April 28, 2014

Jury gives Fort Worth man 5 years probation in choking death

As a condition of probation, a state district judge ordered Carl Eugene Molsbee to serve 90 days in jail and pay the victim’s medical and funeral expenses.

A Fort Worth man was sentenced to five years’ probation in the choking death of his girlfriend’s 22-year-old son.

Carl Eugene Molsbee, 39, was charged with manslaughter in the March 24, 2013, death of Boyd “Scott” Tobol and faced a maximum sentence of 20 years in prison.

But after deliberating for most of the day Friday, jurors found him guilty of the lesser charge of criminally negligent homicide. They later sentenced him to probation.

State District Judge Molly Westfall ordered Molsbee to serve 90 days in jail as a condition of his probation and pay any of Tobol’s medical and burial expenses.

If he is found to violate any terms of his probation, Molsbee could face two years in a state jail.

“The death of Scott Tobol was unnecessary,” said Assistant District Attorney Art Clayton, who prosecuted the case with Tim Bednarz. “Despite the difficulties in Mr. Tobol’s life, he will be deeply missed by friends and loved ones. The jury was confronted with complex legal and factual issues at trial. I am pleased with their hard work en route to convicting the defendant. It was not necessary for the defendant to exercise deadly force during the altercation.”

Molsbee tried to restrain Tobol by placing him in a chokehold but cut off the oxygen to his brain, causing him to lose consciousness. Tobol died three days after being taken to a hospital, according to testimony at trial. Molsbee weighed about 300 pounds, Tobol about 145.

Molsbee and Tobol had a strained relationship, according to testimony. Tobol; his girlfriend, Danielle Herrera; and their son, Elijah, 2, had all been living at a residence in the 900 block of Coneflower Trail in north Tarrant County with Molsbee and Tobol’s mother, Sharon Lutrull, for three weeks before his death.

Lutrell and Molsbee offered the small family shelter until Tobol could get his vehicle repaired and they could get on their feet, Herrera testified. Herrera was working at Taco Bell and Tobol was not employed, Herrera said.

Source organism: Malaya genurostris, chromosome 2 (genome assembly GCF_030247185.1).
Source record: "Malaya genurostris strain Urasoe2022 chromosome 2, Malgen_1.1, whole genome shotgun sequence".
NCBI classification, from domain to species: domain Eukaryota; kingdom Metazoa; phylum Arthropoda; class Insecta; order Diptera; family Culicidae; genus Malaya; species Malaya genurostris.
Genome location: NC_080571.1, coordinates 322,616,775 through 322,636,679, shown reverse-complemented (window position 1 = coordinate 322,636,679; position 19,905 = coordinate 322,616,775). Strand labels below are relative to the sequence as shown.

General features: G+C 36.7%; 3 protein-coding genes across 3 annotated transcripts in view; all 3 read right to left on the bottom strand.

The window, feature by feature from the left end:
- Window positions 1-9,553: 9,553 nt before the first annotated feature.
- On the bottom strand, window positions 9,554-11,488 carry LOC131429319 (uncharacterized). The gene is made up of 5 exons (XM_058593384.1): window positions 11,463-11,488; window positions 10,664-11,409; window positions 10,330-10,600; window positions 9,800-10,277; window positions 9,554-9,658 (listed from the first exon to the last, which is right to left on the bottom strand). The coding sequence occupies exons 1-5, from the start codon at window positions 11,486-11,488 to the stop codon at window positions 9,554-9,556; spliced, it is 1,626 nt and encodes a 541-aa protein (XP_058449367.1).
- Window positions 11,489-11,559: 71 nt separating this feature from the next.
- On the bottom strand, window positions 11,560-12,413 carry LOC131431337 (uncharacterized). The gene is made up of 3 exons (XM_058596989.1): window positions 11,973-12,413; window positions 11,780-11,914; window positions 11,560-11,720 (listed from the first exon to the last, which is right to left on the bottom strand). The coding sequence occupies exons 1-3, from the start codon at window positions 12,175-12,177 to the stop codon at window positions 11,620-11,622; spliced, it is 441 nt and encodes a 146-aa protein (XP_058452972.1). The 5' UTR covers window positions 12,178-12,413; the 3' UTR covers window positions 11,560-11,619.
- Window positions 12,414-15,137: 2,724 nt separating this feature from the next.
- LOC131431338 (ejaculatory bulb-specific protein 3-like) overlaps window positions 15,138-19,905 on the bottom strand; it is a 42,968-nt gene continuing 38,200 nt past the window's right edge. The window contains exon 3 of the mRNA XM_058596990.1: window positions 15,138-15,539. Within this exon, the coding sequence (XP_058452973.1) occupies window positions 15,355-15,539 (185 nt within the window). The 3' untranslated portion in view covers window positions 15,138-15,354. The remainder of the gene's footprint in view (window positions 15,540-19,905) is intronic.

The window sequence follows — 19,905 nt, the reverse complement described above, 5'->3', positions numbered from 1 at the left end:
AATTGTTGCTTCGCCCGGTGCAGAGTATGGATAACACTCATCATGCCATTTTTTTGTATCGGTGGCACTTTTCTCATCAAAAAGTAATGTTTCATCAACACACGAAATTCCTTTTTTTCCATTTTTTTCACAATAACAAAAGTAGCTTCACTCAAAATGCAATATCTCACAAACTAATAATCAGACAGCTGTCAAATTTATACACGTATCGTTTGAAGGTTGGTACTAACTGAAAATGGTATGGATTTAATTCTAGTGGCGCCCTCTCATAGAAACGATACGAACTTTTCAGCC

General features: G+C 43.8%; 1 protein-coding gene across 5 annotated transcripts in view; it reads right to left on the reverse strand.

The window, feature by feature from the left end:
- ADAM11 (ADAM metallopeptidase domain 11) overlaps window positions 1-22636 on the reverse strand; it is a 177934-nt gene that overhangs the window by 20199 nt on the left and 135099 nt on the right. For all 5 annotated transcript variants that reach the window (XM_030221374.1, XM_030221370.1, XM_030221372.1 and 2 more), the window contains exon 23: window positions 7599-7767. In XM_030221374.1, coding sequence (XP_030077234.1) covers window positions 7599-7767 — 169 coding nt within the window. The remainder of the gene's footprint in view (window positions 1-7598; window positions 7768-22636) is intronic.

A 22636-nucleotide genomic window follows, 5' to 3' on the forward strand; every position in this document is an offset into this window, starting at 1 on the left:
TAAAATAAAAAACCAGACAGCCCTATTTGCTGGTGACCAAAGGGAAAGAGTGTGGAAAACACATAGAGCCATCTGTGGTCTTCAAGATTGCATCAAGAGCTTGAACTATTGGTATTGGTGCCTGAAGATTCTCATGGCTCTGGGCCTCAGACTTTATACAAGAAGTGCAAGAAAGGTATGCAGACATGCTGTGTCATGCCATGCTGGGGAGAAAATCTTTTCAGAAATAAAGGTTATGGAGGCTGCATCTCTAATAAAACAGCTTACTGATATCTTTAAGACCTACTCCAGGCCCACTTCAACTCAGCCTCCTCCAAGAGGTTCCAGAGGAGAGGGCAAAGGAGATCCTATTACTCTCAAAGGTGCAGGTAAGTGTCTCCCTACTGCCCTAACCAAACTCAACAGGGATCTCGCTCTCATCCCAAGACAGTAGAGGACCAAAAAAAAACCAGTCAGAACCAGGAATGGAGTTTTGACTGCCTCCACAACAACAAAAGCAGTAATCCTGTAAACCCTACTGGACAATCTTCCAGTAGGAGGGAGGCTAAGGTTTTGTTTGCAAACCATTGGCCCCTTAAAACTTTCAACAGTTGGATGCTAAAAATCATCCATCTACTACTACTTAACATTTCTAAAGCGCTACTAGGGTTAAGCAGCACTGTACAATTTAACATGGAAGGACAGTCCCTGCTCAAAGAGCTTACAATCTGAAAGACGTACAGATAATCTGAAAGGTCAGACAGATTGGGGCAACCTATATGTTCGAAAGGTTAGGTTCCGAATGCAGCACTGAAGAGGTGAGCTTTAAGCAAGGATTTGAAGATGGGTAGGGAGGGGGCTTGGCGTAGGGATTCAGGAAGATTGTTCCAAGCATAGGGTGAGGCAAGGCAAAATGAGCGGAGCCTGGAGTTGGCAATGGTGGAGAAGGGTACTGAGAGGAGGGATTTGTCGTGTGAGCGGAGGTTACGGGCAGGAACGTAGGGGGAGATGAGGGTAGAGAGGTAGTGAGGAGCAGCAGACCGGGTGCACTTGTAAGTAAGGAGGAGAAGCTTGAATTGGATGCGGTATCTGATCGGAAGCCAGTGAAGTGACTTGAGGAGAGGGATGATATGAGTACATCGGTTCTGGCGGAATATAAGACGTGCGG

Lutrell ordered Tobol to leave the residence after he and Molsbee got into the fight about whether Tobol could take his son with him. A sheriff’s deputy gave Tobol a ride to a nearby relative’s residence shortly after that argument, but Tobol returned that afternoon, and their ongoing argument turned physical.

The fight ended with Tobol lying unconscious on the floor of a bedroom, witnesses testified.

Clayton had told jurors that while Tobol didn’t always make the best decisions, he didn’t deserve to die.

Molsbee’s attorney, Lisa Hoobler, argued that her client acted in self-defense. Molsbee called police, had been attacked and was only trying to restrain Tobol so he would leave him and others in the residence alone, Hoobler said.

“We will ask you to consider the events from Mr. Molsbee’s point of view, based on what he knew when those actions occurred,” Hoobler said. “The state said Scott made some bad decisions. But they are his decisions.”

Court records show Molsbee has appealed the case.

Staff writer Deanna Boyd contributed to this report, which includes material from the Star-Telegram archives.

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